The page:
The Nakuru hospital tested the boy and found that he had a liver disease. Treatment commenced and Kachewu started to recover. However, as he left the hospital, the doctors recommended that he got better cared for. He would need food every day, clean water, and a clean place to sleep. None of these things would be available; much so considering that all the money that Rotich and his entire family had saved, had already been spent at the hospital. So once again, the school and its feeding was a God-sent opportunity. Thankfully, the construction was in its last phases and the area chief was already rounding up teachers from neighboring villages (anyone with a high school education became a teacher; very few).
Although he would not get a hygienic place to sleep since his family slept on the floor using dried animal hides as mattresses and a ‘Maasai shuka’ and excessively torn clothes (as blankets), Kachewu considered himself lucky that he didn’t sleep hungry.
Sadly, a few weeks after leaving the hospital and joining school, Kachewu fell sick and was rushed back to Nakuru. The facility declared incapacity to handle the little boy’s case. They referred him to Shoe4Africa, where he and Rotich arrived in March 2021. Our diagnosis indicated that this time, it was not his liver that was sick, it was both his kidneys.
“Myat!” Doreen exclaimed! This translates as, “What horror!” Her feeling was justified. To recover from one deadly condition to an even worse one “could only have been a product of failing luck,” according to her.
Since diagnosis and admission at our facility, Kachewu, has slowly but consistently recovered his portions of luck. He was started on dialysis and received calcium medication four times a day, which is meant to help with his weak bones that have left him nearly bow-legged and stunted in growth for a 6-year-old. Slowly, the dosage has reduced, and he currently only receives the calcium medication in the morning. Most importantly he receives dialysis on Tuesdays and Fridays. Incredibly, he is starting to feel full of health.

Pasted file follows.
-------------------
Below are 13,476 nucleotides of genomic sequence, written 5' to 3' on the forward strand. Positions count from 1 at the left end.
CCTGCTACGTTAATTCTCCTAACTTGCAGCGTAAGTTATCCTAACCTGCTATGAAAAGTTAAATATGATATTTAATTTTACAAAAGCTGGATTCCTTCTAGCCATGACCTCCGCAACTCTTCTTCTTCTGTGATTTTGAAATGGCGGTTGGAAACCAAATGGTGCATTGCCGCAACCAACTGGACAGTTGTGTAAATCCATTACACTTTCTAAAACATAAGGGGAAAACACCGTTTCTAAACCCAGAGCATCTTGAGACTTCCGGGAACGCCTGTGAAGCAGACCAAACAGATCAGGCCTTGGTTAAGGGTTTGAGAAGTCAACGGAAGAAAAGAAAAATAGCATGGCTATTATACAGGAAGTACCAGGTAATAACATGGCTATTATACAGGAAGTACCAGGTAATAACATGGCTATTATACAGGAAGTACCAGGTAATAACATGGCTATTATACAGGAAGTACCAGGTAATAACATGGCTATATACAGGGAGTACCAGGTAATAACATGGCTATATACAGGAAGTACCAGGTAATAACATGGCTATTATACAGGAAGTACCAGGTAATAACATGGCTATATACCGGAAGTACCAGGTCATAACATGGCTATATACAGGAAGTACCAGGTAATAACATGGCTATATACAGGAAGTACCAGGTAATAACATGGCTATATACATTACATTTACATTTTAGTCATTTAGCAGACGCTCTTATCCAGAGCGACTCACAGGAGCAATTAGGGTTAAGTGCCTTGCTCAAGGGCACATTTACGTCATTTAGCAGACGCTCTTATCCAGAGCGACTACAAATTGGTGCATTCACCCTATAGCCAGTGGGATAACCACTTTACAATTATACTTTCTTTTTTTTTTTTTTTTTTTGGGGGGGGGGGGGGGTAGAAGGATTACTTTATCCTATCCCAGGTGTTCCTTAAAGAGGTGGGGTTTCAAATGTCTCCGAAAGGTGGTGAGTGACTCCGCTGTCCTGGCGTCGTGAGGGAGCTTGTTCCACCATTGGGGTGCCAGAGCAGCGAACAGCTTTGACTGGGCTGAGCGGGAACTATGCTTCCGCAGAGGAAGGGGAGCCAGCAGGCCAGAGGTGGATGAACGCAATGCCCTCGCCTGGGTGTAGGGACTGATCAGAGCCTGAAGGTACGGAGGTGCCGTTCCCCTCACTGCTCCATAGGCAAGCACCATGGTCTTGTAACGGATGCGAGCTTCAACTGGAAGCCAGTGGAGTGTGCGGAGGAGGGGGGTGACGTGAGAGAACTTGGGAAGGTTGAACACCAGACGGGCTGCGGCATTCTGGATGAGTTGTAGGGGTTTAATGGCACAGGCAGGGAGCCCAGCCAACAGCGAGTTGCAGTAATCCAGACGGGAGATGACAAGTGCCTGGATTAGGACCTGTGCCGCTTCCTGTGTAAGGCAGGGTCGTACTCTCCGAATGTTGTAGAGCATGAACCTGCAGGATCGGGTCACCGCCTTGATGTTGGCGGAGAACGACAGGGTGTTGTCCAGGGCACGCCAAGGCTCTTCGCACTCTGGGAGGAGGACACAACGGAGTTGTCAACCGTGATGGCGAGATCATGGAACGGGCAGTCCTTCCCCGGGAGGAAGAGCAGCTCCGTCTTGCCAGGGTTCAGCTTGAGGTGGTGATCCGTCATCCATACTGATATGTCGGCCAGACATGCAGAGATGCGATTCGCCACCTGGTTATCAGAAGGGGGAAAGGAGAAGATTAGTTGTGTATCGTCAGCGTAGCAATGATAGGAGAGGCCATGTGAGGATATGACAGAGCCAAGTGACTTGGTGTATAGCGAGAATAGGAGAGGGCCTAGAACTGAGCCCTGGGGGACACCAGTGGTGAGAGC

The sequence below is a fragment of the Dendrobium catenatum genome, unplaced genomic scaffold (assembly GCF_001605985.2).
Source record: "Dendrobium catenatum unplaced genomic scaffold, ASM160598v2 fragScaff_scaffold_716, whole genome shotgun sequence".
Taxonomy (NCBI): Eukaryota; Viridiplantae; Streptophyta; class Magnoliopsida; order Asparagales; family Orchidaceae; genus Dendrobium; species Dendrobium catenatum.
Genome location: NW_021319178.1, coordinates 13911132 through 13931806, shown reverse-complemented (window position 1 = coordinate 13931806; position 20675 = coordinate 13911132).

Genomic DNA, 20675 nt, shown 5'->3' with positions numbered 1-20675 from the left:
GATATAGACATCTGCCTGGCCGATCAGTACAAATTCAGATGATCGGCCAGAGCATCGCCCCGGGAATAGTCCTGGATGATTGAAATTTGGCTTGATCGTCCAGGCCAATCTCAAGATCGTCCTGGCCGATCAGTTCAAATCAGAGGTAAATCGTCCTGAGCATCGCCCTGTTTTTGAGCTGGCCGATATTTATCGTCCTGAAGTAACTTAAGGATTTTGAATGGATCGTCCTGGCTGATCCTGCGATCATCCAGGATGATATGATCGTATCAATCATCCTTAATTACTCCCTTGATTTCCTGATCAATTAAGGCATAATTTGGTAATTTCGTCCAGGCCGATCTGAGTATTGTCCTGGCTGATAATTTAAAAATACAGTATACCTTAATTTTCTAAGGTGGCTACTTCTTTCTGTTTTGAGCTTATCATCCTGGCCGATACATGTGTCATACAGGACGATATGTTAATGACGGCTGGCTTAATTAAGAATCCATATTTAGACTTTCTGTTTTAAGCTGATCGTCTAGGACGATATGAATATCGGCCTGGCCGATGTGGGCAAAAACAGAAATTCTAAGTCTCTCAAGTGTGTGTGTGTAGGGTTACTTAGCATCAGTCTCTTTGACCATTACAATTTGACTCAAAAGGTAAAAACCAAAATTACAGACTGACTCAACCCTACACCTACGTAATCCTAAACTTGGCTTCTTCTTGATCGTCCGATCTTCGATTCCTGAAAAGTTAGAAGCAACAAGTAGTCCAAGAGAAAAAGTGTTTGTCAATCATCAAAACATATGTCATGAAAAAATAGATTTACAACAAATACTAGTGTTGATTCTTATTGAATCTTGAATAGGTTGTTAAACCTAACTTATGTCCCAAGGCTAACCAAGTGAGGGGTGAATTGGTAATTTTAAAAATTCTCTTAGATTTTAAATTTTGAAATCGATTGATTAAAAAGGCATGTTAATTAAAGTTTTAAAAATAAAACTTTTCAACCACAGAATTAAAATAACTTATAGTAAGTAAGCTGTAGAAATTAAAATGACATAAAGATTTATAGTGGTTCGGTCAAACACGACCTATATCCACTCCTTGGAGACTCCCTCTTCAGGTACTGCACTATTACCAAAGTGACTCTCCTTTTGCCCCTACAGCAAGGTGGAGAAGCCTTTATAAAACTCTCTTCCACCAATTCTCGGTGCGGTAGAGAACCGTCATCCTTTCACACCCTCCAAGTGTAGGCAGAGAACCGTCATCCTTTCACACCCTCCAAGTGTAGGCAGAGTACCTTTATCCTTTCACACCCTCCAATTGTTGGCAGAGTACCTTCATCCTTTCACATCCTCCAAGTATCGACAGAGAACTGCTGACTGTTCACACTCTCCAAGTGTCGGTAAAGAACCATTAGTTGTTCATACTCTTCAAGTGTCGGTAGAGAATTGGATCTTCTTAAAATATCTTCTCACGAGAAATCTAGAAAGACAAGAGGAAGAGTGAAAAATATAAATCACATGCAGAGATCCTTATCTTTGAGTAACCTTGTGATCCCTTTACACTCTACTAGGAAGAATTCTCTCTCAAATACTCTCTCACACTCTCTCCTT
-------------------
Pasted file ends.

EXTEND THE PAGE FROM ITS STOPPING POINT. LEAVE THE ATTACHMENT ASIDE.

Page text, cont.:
The doctors are happy with his progress and so is the family. Rotich is even talking about requesting discharge, but that is only if Doreen and Kachewu can get a place to stay within Eldoret to avoid transport costs to and from Baringo. When asked how Rotich plans on getting a temporary settlement in Eldoret, Doreen says that she is thinking of starting a small grocery business around town. It should commence as soon as she gets “some money to rent a small house, buy a mattress, blanket, and jiko [a stove made from iron and mud], and extra change to set the business up,” she said.
Perhaps someday Kachewu will be able to go back to Tiati and resume his education. With any luck, Aunty Doreen’s proposed grocery business could help him attend school in Eldoret as he continues treatment. For now, our hospital teachers should do just fine and our massive library of 15,000 books. Since arriving at our facility he can now read and write, and he gets three meals a day. Mom says our hospital is a better option than being at home, when he relies on a single school meal. Again, this story illustrates how needy our clients are.